Right from birth, babies start to develop their social skills and build relationships with the people around them. But the process of learning to communicate, share, and interact with others takes many years to develop. They’ll build their social-emotional skills not just as infants and children but well into their teenage years and even young adulthood.
Relationships in the Early Months
Between the ages of 0-3 months, your baby will be comforted by a familiar adult, respond positively to touch and quiet when picked up, and smile and show pleasure in response to social stimulation.
As your baby grows, she’ll start to give warm smiles and laughs, recognise faces, and show excitement by waving arms and legs. She’ll start to notice a difference between two people based on the way they look, sound or feel.
By the time your baby is 9 months, your baby will respond to you when you talk to her and show more comfort around familiar people, and anxiety around strangers. This is when your baby will really start to develop socially and become more aware of the people around her.
When Your Baby Starts to Play With Others
While babies are fascinated with other people – and in particular other babies – they don’t really play together until later on. Children between 1 and 2 years engage in “parallel play”, where they play side by side with another child but don’t really interact other than perhaps to grab a toy. True playing, where kids do an activity together doesn’t start until around 2 years.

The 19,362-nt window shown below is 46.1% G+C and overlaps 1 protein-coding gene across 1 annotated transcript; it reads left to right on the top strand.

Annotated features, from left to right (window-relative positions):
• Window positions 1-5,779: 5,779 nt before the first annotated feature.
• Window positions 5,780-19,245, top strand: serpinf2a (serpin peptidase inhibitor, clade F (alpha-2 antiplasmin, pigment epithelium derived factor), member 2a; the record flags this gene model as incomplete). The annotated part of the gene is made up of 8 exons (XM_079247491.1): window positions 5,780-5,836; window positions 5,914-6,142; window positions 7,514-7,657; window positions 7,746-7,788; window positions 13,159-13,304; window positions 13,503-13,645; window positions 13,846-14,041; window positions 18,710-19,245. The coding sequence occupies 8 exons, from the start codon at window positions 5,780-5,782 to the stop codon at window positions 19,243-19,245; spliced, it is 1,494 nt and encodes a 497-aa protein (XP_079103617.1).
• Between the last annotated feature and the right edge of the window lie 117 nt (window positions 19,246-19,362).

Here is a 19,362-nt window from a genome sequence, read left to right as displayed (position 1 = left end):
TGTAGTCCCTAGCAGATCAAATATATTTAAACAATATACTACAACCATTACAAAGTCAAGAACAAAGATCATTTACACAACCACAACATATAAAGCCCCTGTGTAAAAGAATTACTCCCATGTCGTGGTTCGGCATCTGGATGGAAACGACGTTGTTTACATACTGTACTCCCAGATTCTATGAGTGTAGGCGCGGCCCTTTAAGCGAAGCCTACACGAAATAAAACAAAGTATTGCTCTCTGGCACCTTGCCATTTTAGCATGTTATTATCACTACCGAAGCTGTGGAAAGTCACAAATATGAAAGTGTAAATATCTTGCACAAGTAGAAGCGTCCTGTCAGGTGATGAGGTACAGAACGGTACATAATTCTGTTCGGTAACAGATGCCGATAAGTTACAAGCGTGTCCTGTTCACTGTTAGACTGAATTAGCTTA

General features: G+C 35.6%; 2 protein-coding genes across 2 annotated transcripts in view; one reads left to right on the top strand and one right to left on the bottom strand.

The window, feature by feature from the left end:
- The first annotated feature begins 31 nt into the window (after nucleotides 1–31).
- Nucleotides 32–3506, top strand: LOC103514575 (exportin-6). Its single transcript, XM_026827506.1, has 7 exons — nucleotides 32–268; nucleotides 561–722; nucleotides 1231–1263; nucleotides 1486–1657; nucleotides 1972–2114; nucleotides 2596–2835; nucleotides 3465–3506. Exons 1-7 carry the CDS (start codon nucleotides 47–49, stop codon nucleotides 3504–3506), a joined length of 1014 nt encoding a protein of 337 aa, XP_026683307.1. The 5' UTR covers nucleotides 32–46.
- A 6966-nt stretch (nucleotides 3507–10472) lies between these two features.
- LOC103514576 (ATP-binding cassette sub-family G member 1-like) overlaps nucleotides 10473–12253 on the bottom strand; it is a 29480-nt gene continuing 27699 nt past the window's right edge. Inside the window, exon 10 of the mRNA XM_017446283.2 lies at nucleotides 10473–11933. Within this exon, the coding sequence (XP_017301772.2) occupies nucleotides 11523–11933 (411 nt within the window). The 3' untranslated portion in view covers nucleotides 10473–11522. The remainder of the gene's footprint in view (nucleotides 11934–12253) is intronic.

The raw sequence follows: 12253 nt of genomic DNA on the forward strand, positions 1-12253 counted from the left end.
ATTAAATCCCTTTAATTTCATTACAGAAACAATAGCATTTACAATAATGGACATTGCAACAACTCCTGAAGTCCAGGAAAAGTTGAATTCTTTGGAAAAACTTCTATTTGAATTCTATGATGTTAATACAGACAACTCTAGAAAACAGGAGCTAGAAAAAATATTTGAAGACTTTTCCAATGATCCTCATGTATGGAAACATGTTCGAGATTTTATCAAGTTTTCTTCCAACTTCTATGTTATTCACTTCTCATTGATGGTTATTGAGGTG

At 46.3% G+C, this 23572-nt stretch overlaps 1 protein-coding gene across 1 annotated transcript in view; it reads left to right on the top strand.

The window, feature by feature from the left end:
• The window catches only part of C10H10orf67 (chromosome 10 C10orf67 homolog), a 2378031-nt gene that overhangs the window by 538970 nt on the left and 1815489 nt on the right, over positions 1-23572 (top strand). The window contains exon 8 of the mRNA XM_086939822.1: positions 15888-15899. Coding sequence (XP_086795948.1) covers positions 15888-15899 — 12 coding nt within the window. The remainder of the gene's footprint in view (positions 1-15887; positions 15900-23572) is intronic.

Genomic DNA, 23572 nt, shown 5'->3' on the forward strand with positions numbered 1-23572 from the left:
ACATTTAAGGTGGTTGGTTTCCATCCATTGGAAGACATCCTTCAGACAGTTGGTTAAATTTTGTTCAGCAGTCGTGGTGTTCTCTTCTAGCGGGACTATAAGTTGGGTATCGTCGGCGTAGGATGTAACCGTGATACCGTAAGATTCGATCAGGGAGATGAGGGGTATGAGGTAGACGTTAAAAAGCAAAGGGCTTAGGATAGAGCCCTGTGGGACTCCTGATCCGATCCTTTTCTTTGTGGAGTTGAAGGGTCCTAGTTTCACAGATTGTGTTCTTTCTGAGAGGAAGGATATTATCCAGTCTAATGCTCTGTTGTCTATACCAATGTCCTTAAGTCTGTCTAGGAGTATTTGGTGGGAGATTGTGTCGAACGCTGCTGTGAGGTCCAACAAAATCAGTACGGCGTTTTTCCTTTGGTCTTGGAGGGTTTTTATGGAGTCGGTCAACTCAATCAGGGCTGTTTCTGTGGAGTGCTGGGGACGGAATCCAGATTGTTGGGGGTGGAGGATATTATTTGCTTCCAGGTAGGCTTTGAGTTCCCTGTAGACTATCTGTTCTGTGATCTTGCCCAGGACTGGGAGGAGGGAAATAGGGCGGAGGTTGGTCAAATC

Knowing this, it can be hard when you see your child snatch a toy from another child or – on the flip side – when you hear your baby wail in sadness at losing something they were playing with.
Teaching our babies to play nicely with others can be a constant battle. We want them to be kind to others and share their toys, but we also want them to have the strength of character and confidence to stand up for themselves if needed.
The best thing you can do is remember that your baby understands more than you think. Talk to your toddler and encourage her to come up with solutions themselves. “How do you think James felt when you took his ball away?” “How does it make you feel when people take YOUR cars?” “You and James both want to play with the train, how could we make it fair for you both?”
The Most Useful Lesson About Playing With Others
In our experience there’s one key thing for babies to learn early on that will teach them how to play nicely with others. Teaching our babies about taking turns when they’re young is really useful and teaches children essential skills we need later in life like waiting for others and considering their needs.
You can start this by doing activities in turns during playdates or SensoBaby classes. For instance, have your child and another take turns going down the slide, or passing a ball to one person then another. The more you help your child learn this, the more it will become second nature for them as they grow up.
When a Child Is Hitting or Biting
As your child gets older and starts to play more with others, you may go through a stage of having a biter or hitter in your midst. Often toddlers do this to get attention or show off the big emotions that they’re dealing with.
The best way to respond in the moment is to reprimand your baby briefly, for example, “No I won’t let you bite because that hurts” then immediately turn to the victim and give that child lots of care and attention. The message must be very clear that biting doesn’t win the biter anything.
Ultimately, how our children learn to deal with differences and resolve conflict will come from how we act. Our response to their actions, or how we react to situations we’re in, will set positive examples for our children.
If children see their parents play nicely and being respectful of others, they will model that behaviour. So take the time and think about what life skills you want to pass down to your children and model that behaviour in the moment.